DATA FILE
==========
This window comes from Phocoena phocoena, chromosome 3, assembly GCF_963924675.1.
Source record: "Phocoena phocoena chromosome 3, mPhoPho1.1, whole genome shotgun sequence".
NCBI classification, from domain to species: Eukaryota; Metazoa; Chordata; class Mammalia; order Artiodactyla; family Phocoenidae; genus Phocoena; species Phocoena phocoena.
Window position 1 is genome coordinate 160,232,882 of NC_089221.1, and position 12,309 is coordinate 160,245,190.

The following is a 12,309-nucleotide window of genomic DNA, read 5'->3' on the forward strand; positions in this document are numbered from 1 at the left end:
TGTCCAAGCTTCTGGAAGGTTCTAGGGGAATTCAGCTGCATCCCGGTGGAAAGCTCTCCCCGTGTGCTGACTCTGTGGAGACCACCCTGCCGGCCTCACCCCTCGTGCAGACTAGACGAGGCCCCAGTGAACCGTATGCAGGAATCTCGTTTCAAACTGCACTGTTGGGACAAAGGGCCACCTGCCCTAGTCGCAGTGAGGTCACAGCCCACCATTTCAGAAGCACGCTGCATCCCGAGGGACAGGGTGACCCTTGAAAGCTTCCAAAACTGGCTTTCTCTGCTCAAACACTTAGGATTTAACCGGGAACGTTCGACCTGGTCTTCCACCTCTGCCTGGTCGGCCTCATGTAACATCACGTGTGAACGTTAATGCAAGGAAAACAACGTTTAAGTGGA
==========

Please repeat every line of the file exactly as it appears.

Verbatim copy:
This window comes from Phocoena phocoena, chromosome 3, assembly GCF_963924675.1.
Source record: "Phocoena phocoena chromosome 3, mPhoPho1.1, whole genome shotgun sequence".
NCBI classification, from domain to species: Eukaryota; Metazoa; Chordata; class Mammalia; order Artiodactyla; family Phocoenidae; genus Phocoena; species Phocoena phocoena.
Window position 1 is genome coordinate 160,232,882 of NC_089221.1, and position 12,309 is coordinate 160,245,190.

The following is a 12,309-nucleotide window of genomic DNA, read 5'->3' on the forward strand; positions in this document are numbered from 1 at the left end:
TGTCCAAGCTTCTGGAAGGTTCTAGGGGAATTCAGCTGCATCCCGGTGGAAAGCTCTCCCCGTGTGCTGACTCTGTGGAGACCACCCTGCCGGCCTCACCCCTCGTGCAGACTAGACGAGGCCCCAGTGAACCGTATGCAGGAATCTCGTTTCAAACTGCACTGTTGGGACAAAGGGCCACCTGCCCTAGTCGCAGTGAGGTCACAGCCCACCATTTCAGAAGCACGCTGCATCCCGAGGGACAGGGTGACCCTTGAAAGCTTCCAAAACTGGCTTTCTCTGCTCAAACACTTAGGATTTAACCGGGAACGTTCGACCTGGTCTTCCACCTCTGCCTGGTCGGCCTCATGTAACATCACGTGTGAACGTTAATGCAAGGAAAACAACGTTTAAGTGGA